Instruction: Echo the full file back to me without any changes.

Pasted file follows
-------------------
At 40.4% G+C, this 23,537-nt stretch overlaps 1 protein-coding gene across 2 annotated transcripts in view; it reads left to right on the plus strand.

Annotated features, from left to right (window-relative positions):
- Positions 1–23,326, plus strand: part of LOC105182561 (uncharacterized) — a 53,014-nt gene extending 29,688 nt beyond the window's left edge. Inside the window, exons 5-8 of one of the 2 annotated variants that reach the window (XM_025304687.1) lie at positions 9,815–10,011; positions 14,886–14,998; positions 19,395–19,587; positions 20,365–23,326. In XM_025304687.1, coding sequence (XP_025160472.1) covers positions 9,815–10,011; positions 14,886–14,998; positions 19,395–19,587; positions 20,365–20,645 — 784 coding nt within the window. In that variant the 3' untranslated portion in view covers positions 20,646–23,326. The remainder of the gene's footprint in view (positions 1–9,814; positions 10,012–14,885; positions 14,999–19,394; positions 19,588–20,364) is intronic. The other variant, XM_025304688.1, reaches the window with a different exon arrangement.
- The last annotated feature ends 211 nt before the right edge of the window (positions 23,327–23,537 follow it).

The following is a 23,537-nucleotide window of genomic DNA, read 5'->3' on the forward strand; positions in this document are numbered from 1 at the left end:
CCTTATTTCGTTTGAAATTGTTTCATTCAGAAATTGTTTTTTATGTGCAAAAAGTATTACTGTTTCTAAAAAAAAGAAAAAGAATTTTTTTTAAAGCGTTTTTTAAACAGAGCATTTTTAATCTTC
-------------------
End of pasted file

At 40.4% G+C, this 23,537-nt stretch overlaps 1 protein-coding gene across 2 annotated transcripts in view; it reads left to right on the plus strand.

Annotated features, from left to right (window-relative positions):
- Positions 1–23,326, plus strand: part of LOC105182561 (uncharacterized) — a 53,014-nt gene extending 29,688 nt beyond the window's left edge. Inside the window, exons 5-8 of one of the 2 annotated variants that reach the window (XM_025304687.1) lie at positions 9,815–10,011; positions 14,886–14,998; positions 19,395–19,587; positions 20,365–23,326. In XM_025304687.1, coding sequence (XP_025160472.1) covers positions 9,815–10,011; positions 14,886–14,998; positions 19,395–19,587; positions 20,365–20,645 — 784 coding nt within the window. In that variant the 3' untranslated portion in view covers positions 20,646–23,326. The remainder of the gene's footprint in view (positions 1–9,814; positions 10,012–14,885; positions 14,999–19,394; positions 19,588–20,364) is intronic. The other variant, XM_025304688.1, reaches the window with a different exon arrangement.
- The last annotated feature ends 211 nt before the right edge of the window (positions 23,327–23,537 follow it).

The following is a 23,537-nucleotide window of genomic DNA, read 5'->3' on the forward strand; positions in this document are numbered from 1 at the left end:
CCTTATTTCGTTTGAAATTGTTTCATTCAGAAATTGTTTTTTATGTGCAAAAAGTATTACTGTTTCTAAAAAAAAGAAAAAGAATTTTTTTTAAAGCGTTTTTTAAACAGAGCATTTTTAATCTTC